Onto some diverse e-mail and a tweet ...
With a number of quarterback battles in the league this year, and in particular with my Lions, how does a QB competition affect the other players on offense? Does each player have a particular favorite? Is it debated between the teammates as to which player should start? How is the eventual backup treated in the locker room?-- James Springsteen, McGregor, Iowa
I think deep down, players have someone they would prefer to see get the job in true competitions, but they realize it is out of their hands anyway, thus pretty fruitless to spend time worrying about it. Most of them are much more focused on their specific role and the tasks at hand, whether that be blocking a defensive tackle or covering a tight end. It is a team sport but an individual business, and players are all independent contractors.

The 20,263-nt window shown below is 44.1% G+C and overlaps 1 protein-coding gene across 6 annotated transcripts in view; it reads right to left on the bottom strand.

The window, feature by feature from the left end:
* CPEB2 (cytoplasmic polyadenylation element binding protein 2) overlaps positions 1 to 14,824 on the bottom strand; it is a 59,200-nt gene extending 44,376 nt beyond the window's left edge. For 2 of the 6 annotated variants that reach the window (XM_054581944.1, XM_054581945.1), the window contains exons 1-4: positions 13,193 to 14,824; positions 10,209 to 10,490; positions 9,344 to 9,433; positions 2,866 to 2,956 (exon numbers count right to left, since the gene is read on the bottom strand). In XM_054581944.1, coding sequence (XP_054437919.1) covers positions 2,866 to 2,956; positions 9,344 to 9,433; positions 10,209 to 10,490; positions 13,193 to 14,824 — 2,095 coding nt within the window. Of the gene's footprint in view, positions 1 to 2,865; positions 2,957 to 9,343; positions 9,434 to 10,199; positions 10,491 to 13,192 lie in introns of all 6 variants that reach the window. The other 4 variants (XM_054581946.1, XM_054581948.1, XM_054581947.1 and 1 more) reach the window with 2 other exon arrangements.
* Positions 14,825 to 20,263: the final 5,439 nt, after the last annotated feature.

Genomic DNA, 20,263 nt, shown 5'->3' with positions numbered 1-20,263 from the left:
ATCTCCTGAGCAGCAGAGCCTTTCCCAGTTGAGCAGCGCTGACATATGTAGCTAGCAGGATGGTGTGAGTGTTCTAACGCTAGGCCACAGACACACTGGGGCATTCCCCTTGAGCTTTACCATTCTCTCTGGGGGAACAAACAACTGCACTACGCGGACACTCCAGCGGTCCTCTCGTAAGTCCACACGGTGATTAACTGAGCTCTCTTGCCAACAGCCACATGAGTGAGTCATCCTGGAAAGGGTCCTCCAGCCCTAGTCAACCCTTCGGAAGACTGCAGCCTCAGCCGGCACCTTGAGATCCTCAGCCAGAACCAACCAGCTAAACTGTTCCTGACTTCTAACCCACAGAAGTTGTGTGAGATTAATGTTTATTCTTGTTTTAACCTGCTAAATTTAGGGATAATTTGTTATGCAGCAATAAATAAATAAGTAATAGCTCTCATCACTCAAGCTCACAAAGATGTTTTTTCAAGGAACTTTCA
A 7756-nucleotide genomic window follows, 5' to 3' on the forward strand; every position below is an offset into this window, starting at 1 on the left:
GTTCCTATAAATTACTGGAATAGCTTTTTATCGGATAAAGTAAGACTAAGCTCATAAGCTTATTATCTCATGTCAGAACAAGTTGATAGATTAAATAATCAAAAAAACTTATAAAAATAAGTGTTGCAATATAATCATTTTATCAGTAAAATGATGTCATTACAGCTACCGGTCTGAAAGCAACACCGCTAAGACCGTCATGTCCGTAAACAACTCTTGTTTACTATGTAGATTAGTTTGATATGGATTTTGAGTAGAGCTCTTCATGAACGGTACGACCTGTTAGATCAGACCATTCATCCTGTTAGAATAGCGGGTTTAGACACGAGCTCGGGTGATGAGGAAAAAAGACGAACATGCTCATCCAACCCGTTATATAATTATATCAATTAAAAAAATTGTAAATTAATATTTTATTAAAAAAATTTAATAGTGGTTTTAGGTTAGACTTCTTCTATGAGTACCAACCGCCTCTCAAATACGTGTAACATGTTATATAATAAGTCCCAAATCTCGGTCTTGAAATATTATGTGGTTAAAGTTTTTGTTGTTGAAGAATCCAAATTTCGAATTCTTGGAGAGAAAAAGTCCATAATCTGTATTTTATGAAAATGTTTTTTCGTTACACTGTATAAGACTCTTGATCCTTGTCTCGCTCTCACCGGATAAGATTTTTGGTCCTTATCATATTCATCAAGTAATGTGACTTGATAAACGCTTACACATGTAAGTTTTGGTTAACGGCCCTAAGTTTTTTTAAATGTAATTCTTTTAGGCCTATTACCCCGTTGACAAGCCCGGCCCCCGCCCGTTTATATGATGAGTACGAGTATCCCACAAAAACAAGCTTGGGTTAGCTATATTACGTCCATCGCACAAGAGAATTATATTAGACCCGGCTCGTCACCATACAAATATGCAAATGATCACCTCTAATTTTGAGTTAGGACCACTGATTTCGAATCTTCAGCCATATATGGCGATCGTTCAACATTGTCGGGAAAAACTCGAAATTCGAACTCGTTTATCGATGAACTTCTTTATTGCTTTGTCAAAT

As for the Lions, it really doesn't matter who starts the opener. As soon as Matthew Stafford is ready, he will play.
I saw your article regarding small receivers; why no mention of Davone Bess [of the Dolphins]? He had 54 catches as an undrafted 5-foot-10,190-pound rookie, which supports your theory. I'm looking forward to see if he can build on 2008, and I'm excited about Patrick Turner, he's apparently been an OTA stud.-- Charlie Schultz, Daytona Beach Shores, Fla.
I was really focusing primarily on draft picks in my column earlier this week, but Bess is a fantastic example of an undersized rookie with serious "quicks" having a productive first season. Though this isn't really a trend over a number of years, because big boys Dwayne Bowe from the Chiefs and Calvin Johnson of the Lions were the best of the '07 draft class, it bears watching going forward.
I think you're nuts to put Randy Moss in TO's baggage and drama club. I realize you said the last 10 years, but Mossie's been an excellent teammate, hard worker and drama free by almost all account since the Pats acquired him for a fourth-round pick from the Old Man in Oakland.-- Russ Copley, Dracut, Mass.
I don't disagree with you in regards to Moss in New England, but the folks in Minnesota and Oakland can enlighten you on his behavior when he was on their teams. And unlike T.O., Moss had some run-ins with the law as well.